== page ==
CoVino, tiny with its 14 covers,tastefully designed in the dark-wood bacaro style, offers a traditional menu and terroir wines. For thirty-three euro, you will pick from the market fresh offerings three courses (a glass of wine, an appetizer or pasta, a main dish and desert or cheese). I give Diane full credit for the great dolce. Somehow Americans create the most scrumptious cakes. Another nice touch is the small pitcher of iced water with a lemon wedge and a sprig of mint and the small paper bag of mixed breads placed on each table.

Andrea will welcome you into CoVino. He comes from the Enoteca Mascareta family and thus, knows everything there is to know about wine pairing and the wines of the Veneto. Dimitri is cooking in full view of the tables. His roots are in the hills north of Venice and he carries on the Al Covo standard of quality ingredients and precise execution of each dish.

Salt cod with a spicy touch
Salt cod with a spicy touch

Start with the traditional Venetian-style (sweet and sour) fresh sardines and melanzane in saor or creamy borlotti bean, bell pepper and clam soup. Follow that with sear fresh tuna with melanzane, tomato, and a patè of pistachios and black olives or baccalà (salt cod) with melanzane, olives, tomato salsa, and rosemary. Do not miss Diane’s dark chocolate cake, but if you must go lighter, try the watermelon with anise liqueur.

Diane's dark chocolate cake with chocolate sauce
Diane’s dark chocolate cake with chocolate sauce

Arrive early (12 noon) because there is usually only one seating at lunch, once the seats are taken, people tend to linger. At dinner there are two seatings at 7:15pm and 9:30pm. CoVino is closed on Wednesday and Thursday. No credit cards are accepted, so bring cash.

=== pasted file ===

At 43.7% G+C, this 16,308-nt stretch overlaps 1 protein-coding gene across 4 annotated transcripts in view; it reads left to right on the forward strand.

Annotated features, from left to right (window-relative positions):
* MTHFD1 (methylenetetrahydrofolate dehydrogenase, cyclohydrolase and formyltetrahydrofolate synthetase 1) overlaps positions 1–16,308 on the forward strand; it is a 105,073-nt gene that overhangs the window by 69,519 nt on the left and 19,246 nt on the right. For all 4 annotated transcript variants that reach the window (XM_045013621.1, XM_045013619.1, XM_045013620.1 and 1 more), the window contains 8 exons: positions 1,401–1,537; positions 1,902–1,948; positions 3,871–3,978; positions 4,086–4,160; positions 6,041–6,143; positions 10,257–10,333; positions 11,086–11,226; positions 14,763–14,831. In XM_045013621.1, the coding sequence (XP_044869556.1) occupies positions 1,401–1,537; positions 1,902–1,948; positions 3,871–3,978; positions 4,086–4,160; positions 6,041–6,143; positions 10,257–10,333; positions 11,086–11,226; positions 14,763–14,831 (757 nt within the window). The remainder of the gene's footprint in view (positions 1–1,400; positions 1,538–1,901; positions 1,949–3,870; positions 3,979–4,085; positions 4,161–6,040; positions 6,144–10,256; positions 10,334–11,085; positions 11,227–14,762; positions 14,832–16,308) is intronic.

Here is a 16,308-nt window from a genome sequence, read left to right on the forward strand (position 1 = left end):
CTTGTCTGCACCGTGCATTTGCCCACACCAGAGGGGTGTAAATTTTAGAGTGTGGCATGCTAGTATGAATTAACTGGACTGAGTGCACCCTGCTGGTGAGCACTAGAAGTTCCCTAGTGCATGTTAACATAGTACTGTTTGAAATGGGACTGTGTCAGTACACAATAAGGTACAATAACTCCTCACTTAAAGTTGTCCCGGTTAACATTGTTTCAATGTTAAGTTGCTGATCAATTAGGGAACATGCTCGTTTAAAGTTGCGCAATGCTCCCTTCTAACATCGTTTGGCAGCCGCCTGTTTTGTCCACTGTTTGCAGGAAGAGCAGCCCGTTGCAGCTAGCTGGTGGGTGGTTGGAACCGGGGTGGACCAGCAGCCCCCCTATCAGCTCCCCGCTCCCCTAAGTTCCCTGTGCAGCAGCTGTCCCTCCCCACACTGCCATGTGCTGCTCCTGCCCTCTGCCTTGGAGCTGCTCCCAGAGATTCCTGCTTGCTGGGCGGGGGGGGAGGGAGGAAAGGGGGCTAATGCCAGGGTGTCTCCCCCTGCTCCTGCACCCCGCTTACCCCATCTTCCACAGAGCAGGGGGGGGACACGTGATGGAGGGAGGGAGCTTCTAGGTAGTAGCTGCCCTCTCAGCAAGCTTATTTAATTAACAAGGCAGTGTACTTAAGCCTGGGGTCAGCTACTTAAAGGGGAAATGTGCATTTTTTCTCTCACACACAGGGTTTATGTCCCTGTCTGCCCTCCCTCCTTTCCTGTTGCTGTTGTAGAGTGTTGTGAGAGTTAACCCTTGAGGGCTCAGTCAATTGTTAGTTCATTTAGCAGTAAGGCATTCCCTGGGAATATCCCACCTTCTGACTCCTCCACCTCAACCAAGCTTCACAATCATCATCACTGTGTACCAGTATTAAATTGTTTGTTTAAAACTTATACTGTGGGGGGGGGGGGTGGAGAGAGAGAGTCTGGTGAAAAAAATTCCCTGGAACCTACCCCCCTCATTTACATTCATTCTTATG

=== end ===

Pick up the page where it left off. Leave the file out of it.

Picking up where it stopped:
Address:  Calle del Pestrin, 3829a-3829, (ask at Al Covo if you get lost)

Phone:041 241 2705

Email:info@covinovenezia.com

Website: www.covinovenezia.com

Italian Food Rules by Ann Reavis is available now. You can buy Italian Food Rules by using these links:

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“Bacaro” with a traditional menù and terroir wines, just around the corner from it’s “mother” restaurant.
The same quality as “Al Covo”, in a more simple, less expensive format.
Set price menù of 3 courses, to choose freely from the daily menù, accompanied with wine by the glass–€ 33,00.
Lunch:  from 12:00PM–3:00PM
Dinner:  two seatings, at 7:15PM and at 9:30PM

Francesca’s Footprints – Pizza from Heaven in Florence

While Tuscan Traveler is in Venice for the Biennale, Francesca has found a Pizza Paradise…